Australian scientists have discovered a way to engineer more efficient versions of the plant enzyme Rubisco by using a red algae-like Rubisco from a bacterium, which has the potential to improve production of crops like sorghum, wheat and rice in the Asia Pacific region and the world.
Published in the Proceedings of the National Academy of Sciences, the research aims to improve the carbon-fixing process of photosynthesis to increase growth and yield of major crops.
“By supplying these plants with a complimentary Rubisco repair protein, we were able to make it function even better" - Laura Gunn, Uppsala University
Rubisco (Ribulose-1,5-bisphosphate carboxylase/oxygenase), the most abundant enzyme on earth, fixes carbon dioxide from the atmosphere into sugars and energy during photosynthesis. But its slow activity often limits the growth rate of plants. However, Rubisco from red algae and Rhodobacter sphaeroides, a kind of purple bacterium that can obtain energy through photosynthesis, have different kinds of mechanism that makes them more productive and efficient, say the researchers.
“For this reason, we know the properties of the bacterial R. sphaeroides Rubisco can be moulded so that it functions more like red algae Rubisco, which fixes carbon dioxide more efficiently than the Rubisco found in crops. Thus, it has the potential to improve the growth of crops like rice and wheat by as much as 30 per cent,” says Spencer Whitney, lead author and professor at the Australian National University’s ARC (Australian Research Council) Centre of Excellence for Translational Photosynthesis in Canberra.
Researchers used the bacterial red Rubisco, which unlike red algal Rubiscos, can function inside a plant. It is the first time that scientists have been able to produce functional red Rubisco in green plants.
“By supplying these plants with a complimentary Rubisco repair protein, we were able to make it function even better. We took advantage of the fact that bacterial Rubisco does not need special chaperone proteins to assemble in plants,” says Laura Gunn, co-author and now principal investigator at Uppsala University’s Department of Cell and Molecular Biology in Sweden.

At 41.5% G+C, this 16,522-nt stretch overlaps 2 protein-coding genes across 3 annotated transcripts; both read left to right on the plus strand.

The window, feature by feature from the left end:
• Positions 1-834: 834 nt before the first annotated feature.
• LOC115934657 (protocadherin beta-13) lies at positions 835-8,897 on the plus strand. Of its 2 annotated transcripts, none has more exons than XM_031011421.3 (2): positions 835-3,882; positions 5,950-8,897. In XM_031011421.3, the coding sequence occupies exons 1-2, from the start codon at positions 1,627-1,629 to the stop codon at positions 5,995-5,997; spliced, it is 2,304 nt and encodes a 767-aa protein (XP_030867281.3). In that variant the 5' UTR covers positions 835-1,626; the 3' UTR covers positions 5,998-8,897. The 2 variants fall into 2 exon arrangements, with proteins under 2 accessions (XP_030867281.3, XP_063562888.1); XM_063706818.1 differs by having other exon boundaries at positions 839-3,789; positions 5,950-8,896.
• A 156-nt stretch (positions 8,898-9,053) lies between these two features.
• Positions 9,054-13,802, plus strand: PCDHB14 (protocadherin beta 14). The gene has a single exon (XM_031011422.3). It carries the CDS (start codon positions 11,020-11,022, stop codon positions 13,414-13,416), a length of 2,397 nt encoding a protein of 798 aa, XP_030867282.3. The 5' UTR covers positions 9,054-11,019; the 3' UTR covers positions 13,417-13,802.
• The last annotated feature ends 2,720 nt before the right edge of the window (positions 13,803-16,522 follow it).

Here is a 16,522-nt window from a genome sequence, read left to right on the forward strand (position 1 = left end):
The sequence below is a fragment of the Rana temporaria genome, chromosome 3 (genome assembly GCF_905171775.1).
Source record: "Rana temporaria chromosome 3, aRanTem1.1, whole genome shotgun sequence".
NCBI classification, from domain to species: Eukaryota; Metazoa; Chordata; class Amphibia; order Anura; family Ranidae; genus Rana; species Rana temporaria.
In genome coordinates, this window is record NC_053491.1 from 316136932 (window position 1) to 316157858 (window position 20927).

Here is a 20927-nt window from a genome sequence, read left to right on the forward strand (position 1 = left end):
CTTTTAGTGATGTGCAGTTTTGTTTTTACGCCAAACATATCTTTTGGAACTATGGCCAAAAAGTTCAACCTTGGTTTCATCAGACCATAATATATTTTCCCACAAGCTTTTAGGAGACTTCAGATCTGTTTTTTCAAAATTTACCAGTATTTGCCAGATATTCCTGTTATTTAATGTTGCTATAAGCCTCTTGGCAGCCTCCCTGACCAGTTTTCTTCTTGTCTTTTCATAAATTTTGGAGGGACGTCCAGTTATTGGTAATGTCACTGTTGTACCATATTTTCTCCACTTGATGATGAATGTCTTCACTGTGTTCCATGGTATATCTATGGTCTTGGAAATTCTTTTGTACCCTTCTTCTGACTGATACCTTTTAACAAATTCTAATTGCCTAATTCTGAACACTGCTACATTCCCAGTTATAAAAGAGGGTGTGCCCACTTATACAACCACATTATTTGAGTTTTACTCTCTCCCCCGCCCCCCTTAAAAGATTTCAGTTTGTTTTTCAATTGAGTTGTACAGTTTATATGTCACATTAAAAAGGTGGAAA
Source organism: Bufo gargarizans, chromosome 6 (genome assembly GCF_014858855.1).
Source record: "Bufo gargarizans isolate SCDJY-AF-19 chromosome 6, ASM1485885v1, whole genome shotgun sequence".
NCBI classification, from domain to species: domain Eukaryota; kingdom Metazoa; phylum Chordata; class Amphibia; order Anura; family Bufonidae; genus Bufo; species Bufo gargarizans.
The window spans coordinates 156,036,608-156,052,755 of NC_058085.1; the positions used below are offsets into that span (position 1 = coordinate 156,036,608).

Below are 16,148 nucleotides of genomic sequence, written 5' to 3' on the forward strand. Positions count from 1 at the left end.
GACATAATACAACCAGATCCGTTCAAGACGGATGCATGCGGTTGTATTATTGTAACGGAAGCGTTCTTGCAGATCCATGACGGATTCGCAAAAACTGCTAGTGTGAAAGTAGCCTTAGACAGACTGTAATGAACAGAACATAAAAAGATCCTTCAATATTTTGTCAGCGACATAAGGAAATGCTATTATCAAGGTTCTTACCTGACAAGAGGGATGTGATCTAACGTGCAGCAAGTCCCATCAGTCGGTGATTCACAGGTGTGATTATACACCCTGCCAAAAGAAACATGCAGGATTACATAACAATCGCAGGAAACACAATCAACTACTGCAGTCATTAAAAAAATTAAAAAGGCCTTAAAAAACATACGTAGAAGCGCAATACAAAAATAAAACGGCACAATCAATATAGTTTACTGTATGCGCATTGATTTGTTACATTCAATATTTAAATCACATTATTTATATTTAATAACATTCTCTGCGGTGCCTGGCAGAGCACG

“This enables us to use this red Rubisco as a protein scaffold for introducing regions of sequence from its red algal cousins to enhance carbon fixation efficiency, and thus plant growth,” Gunn tells SciDev.Net.
As a result of the study, researchers can now test how well modified versions of the red-Rubisco can be produced in plants by first expressing it in Escherichia coli, a bacterium used in laboratory testing.
“We can now short-circuit the whole Rubisco-bioengineering experimental pipeline by first undertaking mutagenic directed evolution tests in E. coli, and then only transfer the “better” version(s) into plants for testing their effect of plant photosynthesis and growth. It speeds up engineering efforts more than100-fold because E. coli is a high-throughput testing system relative to plants,” says Whitney.
Researchers say that once more efficient red Rubisco variants have been engineered using their platform, it could be transferred to relevant crop species. However, they caution that a limitation of their experimental approach is that it targets genetic modification of the small circular genome found in chloroplasts.
“While making changes to this genome prevents the chance of genetic outcrossing, the techniques for transforming chloroplast genomes are established in only a limited number of crops — such as canola, soybean, lettuce, carrots, potatoes and tomatoes. Efforts are underway to extend the technology to key grain crops such as maize, rice and wheat, but their availability is still a few years away,” Whitney tells SciDev.Net.
“This research is very exciting and it could lead to a step change in agricultural productivity across the Asia Pacific, if successfully integrated in crop improvement. Traditional crops such as wheat, rice, cowpea, chickpea and cassava could become more productive at higher temperatures, while those with a more efficient photosynthesis, such as maize and sorghum, might also benefit,” Richard Trethowan, professor of Plant Breeding at the University of Sydney’s School of Life and Environmental Sciences, tells SciDev.Net.
Trethowan notes: “It may become possible to grow more food using less resources on the same land area, thus contributing to both food security and the conservation of our increasingly fragile environment”.
This article is republished from Sci.Dev under a Creative Commons license. Read the original story here.